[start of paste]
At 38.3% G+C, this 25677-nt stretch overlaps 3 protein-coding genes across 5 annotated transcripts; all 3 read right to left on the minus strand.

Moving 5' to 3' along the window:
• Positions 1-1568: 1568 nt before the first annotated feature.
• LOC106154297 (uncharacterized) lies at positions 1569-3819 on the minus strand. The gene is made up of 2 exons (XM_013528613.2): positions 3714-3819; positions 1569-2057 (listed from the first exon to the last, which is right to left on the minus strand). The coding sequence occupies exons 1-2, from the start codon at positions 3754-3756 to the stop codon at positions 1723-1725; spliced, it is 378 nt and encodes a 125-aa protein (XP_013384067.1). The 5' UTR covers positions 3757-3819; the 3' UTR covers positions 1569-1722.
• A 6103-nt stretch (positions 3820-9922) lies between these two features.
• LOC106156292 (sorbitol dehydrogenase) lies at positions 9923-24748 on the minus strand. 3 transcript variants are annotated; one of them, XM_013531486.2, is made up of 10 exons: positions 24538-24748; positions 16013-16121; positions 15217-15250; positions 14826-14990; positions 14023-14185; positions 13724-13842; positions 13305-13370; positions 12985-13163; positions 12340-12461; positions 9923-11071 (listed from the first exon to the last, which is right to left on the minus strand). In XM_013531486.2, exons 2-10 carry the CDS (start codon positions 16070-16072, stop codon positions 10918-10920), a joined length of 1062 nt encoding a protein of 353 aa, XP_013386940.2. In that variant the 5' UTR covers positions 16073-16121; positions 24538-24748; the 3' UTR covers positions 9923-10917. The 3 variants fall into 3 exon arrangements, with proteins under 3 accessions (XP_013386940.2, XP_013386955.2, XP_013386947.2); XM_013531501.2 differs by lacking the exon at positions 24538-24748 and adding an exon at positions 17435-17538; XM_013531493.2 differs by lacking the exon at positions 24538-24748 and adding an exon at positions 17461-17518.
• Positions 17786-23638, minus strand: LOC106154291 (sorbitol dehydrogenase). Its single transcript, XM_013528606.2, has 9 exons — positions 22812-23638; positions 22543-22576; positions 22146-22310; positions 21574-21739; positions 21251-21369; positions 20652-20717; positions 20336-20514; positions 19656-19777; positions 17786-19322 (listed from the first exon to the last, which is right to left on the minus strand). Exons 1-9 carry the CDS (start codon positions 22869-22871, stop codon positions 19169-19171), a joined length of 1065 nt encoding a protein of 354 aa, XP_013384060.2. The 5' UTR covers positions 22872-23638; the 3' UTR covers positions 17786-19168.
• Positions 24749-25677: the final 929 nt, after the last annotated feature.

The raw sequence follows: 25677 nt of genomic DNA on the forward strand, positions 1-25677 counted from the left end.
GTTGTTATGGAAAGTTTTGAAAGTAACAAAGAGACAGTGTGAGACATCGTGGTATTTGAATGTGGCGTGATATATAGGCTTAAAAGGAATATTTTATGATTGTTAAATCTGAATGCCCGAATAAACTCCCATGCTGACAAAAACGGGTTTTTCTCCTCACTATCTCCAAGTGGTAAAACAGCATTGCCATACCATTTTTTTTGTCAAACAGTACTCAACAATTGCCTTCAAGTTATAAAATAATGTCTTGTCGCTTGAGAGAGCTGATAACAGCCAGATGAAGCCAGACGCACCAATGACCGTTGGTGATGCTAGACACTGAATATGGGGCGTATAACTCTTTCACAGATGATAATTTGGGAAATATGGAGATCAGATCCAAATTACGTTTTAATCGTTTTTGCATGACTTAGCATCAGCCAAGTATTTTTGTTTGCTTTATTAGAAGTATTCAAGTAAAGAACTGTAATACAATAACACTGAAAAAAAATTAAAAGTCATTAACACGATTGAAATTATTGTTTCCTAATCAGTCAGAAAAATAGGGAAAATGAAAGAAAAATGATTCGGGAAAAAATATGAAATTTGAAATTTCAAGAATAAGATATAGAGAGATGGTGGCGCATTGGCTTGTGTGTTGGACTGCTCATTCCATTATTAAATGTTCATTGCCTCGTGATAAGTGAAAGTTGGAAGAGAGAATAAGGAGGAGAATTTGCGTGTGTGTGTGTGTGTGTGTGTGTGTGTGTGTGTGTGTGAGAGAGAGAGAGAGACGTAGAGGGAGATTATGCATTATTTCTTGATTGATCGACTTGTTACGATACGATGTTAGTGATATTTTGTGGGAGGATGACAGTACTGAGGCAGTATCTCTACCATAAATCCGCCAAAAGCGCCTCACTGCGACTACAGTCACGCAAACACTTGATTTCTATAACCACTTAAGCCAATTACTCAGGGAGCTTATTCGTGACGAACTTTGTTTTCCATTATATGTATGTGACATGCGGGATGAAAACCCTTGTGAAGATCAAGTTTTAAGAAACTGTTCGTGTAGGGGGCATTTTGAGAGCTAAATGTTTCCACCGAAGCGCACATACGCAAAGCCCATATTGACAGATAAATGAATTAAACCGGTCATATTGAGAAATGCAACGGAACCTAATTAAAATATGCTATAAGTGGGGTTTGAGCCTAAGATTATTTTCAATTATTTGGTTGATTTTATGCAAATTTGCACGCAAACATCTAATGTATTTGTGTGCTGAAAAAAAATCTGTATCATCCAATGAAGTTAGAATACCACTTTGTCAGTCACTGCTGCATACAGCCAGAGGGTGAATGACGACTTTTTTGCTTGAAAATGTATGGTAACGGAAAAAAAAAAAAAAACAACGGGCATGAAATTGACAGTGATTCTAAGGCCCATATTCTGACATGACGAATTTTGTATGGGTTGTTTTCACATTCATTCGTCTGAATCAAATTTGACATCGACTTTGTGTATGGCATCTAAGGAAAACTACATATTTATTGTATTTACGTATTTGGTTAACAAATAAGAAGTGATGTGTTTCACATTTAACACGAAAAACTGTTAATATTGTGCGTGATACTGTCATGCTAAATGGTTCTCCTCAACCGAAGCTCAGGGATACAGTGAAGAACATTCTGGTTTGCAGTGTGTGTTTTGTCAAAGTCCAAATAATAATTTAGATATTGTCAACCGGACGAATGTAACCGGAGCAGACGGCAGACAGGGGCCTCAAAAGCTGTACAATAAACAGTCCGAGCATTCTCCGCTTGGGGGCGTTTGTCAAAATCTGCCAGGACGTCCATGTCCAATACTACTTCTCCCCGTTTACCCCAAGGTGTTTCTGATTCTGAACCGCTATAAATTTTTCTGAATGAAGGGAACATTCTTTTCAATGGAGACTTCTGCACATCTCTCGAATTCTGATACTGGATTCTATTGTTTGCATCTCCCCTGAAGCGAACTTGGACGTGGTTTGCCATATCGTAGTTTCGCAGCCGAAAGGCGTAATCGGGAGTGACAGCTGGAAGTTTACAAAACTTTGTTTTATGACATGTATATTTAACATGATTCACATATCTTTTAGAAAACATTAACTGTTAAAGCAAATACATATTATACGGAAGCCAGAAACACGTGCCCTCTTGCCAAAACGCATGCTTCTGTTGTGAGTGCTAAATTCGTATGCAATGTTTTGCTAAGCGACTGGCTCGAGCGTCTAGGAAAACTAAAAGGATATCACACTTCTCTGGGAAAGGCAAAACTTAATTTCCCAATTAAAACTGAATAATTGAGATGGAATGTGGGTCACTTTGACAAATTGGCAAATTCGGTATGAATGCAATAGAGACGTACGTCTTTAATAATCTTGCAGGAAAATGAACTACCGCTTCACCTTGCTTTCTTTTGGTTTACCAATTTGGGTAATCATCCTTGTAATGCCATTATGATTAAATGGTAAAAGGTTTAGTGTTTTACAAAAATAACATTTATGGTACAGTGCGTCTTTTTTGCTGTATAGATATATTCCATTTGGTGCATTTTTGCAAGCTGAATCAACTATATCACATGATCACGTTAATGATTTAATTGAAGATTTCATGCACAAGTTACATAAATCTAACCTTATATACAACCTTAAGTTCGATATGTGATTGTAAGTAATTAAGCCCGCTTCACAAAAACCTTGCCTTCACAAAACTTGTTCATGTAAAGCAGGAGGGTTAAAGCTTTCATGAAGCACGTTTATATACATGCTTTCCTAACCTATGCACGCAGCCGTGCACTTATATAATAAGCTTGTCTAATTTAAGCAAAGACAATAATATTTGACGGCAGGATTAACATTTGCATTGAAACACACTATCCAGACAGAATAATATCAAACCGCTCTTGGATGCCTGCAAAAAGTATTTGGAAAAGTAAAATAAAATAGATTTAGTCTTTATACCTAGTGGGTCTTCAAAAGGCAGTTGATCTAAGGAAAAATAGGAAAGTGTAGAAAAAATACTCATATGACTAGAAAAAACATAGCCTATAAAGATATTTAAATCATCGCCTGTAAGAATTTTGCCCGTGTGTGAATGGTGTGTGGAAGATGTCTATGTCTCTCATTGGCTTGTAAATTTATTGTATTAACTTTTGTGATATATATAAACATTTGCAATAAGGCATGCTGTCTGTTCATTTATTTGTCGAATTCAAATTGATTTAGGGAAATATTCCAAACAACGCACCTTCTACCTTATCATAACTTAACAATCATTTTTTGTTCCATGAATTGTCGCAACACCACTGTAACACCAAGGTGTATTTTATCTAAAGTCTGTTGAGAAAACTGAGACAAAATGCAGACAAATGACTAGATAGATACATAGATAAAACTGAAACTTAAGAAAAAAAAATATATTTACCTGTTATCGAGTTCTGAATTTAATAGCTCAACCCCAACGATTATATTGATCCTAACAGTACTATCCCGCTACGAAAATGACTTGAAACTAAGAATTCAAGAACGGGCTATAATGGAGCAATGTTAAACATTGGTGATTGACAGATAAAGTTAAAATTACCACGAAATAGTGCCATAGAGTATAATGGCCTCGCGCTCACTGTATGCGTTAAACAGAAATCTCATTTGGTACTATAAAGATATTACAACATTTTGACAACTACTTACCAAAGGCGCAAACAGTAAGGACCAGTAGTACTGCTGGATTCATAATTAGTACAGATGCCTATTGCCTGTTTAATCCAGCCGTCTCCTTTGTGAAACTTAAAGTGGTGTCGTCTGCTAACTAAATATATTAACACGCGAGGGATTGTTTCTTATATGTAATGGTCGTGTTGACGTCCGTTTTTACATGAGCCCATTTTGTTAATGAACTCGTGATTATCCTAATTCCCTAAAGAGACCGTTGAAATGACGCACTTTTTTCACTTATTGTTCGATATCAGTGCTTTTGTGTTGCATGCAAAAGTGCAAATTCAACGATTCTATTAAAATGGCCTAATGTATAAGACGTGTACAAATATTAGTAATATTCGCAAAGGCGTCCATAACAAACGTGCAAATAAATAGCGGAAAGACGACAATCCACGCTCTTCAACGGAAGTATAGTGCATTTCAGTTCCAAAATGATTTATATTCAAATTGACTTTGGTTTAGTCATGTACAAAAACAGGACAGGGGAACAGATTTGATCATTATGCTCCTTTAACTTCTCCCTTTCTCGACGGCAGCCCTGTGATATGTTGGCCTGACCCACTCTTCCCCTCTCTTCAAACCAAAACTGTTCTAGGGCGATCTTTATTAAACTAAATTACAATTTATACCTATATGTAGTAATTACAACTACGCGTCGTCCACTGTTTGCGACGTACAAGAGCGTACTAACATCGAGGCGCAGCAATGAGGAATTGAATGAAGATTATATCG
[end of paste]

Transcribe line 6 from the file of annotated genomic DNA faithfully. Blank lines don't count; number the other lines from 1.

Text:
• LOC106156292 (sorbitol dehydrogenase) lies at positions 9923-24748 on the minus strand. 3 transcript variants are annotated; one of them, XM_013531486.2, is made up of 10 exons: positions 24538-24748; positions 16013-16121; positions 15217-15250; positions 14826-14990; positions 14023-14185; positions 13724-13842; positions 13305-13370; positions 12985-13163; positions 12340-12461; positions 9923-11071 (listed from the first exon to the last, which is right to left on the minus strand). In XM_013531486.2, exons 2-10 carry the CDS (start codon positions 16070-16072, stop codon positions 10918-10920), a joined length of 1062 nt encoding a protein of 353 aa, XP_013386940.2. In that variant the 5' UTR covers positions 16073-16121; positions 24538-24748; the 3' UTR covers positions 9923-10917. The 3 variants fall into 3 exon arrangements, with proteins under 3 accessions (XP_013386940.2, XP_013386955.2, XP_013386947.2); XM_013531501.2 differs by lacking the exon at positions 24538-24748 and adding an exon at positions 17435-17538; XM_013531493.2 differs by lacking the exon at positions 24538-24748 and adding an exon at positions 17461-17518.